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Disclaimer, my info is old, I haven't tried this in a while. If the disks support hardware based FDE or Bulk Data Encryption, and you have an integrated lights out or similar capabiltiy on your server, you can try booting to this utility and executing a secure erase. http://www.fitzenreiter.de/ata/ata_eng.htm (not free for commercial use, etc.) If I ...


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SyncStop I saw some discussion about a device like this a while back; it was being called "USB Condom". Looks like they've changed the name to SyncStop. At the moment they have an ongoing Kickstarter campaign. SyncStop Vs power-only USB cable? It's not clear to me how SyncStop is different from a "power only USB cable" (as @DavidWachtfogel mentioned), ...


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Most microphones are visible as a small hole in the computer case. You can drive (slowly) a strong pin through it until it ceases to function (if the microphone is soldered directly to the motherboard, then there is some risk of damaging other components; this is safer if the microphone is, like mine, located over the screen, just beside the webcam). ...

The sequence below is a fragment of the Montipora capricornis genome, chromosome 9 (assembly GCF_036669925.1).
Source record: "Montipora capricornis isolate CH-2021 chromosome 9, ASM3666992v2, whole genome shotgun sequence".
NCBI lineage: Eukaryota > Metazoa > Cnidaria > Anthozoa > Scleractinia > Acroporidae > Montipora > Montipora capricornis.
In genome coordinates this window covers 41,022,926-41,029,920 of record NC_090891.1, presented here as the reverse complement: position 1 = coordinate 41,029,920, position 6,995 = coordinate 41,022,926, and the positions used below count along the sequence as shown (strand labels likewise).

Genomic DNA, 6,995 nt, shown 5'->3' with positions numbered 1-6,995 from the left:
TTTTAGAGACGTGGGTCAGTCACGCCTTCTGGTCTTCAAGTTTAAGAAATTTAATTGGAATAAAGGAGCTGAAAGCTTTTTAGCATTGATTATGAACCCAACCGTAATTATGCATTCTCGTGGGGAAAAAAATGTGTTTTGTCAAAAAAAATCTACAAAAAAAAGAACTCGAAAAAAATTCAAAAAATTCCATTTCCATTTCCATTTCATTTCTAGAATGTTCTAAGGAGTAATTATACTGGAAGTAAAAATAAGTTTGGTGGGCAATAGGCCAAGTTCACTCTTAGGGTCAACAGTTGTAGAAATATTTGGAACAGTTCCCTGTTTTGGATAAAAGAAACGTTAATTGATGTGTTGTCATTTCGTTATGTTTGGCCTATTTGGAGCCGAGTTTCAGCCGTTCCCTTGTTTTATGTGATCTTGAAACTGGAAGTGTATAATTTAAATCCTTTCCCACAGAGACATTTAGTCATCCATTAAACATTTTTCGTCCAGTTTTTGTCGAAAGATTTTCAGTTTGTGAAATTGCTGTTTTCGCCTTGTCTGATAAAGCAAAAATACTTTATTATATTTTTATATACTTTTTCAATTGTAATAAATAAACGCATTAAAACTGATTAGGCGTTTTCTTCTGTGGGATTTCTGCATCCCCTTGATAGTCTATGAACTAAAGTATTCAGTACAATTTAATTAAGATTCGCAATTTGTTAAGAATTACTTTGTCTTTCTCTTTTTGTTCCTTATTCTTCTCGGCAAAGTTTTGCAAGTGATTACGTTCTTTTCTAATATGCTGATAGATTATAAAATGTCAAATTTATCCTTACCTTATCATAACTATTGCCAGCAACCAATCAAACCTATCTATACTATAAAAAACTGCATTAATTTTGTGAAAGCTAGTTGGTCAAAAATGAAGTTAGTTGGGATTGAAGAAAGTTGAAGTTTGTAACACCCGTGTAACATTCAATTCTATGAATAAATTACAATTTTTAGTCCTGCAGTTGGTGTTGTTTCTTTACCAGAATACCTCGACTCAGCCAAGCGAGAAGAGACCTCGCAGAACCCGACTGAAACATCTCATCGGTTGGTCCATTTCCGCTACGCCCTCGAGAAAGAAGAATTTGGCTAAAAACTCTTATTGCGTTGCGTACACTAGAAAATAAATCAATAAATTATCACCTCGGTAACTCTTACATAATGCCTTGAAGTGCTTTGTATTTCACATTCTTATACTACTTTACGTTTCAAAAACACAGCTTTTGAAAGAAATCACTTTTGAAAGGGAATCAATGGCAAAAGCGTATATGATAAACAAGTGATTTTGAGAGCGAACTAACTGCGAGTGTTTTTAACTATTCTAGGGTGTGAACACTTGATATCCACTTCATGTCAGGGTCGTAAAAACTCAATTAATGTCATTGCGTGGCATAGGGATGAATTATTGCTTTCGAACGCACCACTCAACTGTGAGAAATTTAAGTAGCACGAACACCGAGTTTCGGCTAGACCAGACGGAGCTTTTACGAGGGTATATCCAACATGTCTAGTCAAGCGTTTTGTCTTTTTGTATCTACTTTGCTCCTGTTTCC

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The microcontroller (a really tiny computer) in the HSM prevents it - your computer (or whatever device is talking to the HSM) can't directly interact with the memory chip that holds the keys, it has to go through the microcontroller which will allow you to do some operations using the keys (that microcontroller will do the operation and just give you the ...


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Here's a whitepaper from logitech on the technology. They seem to believe it is secure, and apparently the two devices are paired at the factory. The actual key never gets broadcast. It has a short range of about 33 feet. It certainly isn't 100%, but if you're worried about the NSA... I doubt this is your biggest problem. A regular keyboard is most likely ...


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Department of Defence mark their old HDDs for, magnetization or incineration. As hard drives are coated with cobalt oxide and Iron, you could simply place the hard drive platter in a solution capable of stripping the surface of the disk. This is merely a matter of being creative, and remember: throwing the drive into a river would do little but delay the ...


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Basically you cannot win against malicious firmware. For anything on the disk, you can boot up a Linux from a CD or USB stick, and proceed to carpet the disk with zeros with a subtle dd if=/dev/zero of=/dev/sda. For firmware, you are out, unless you unsolder all the Flash chips, flash them with code of your own, and solder them back -- not a realistic ...



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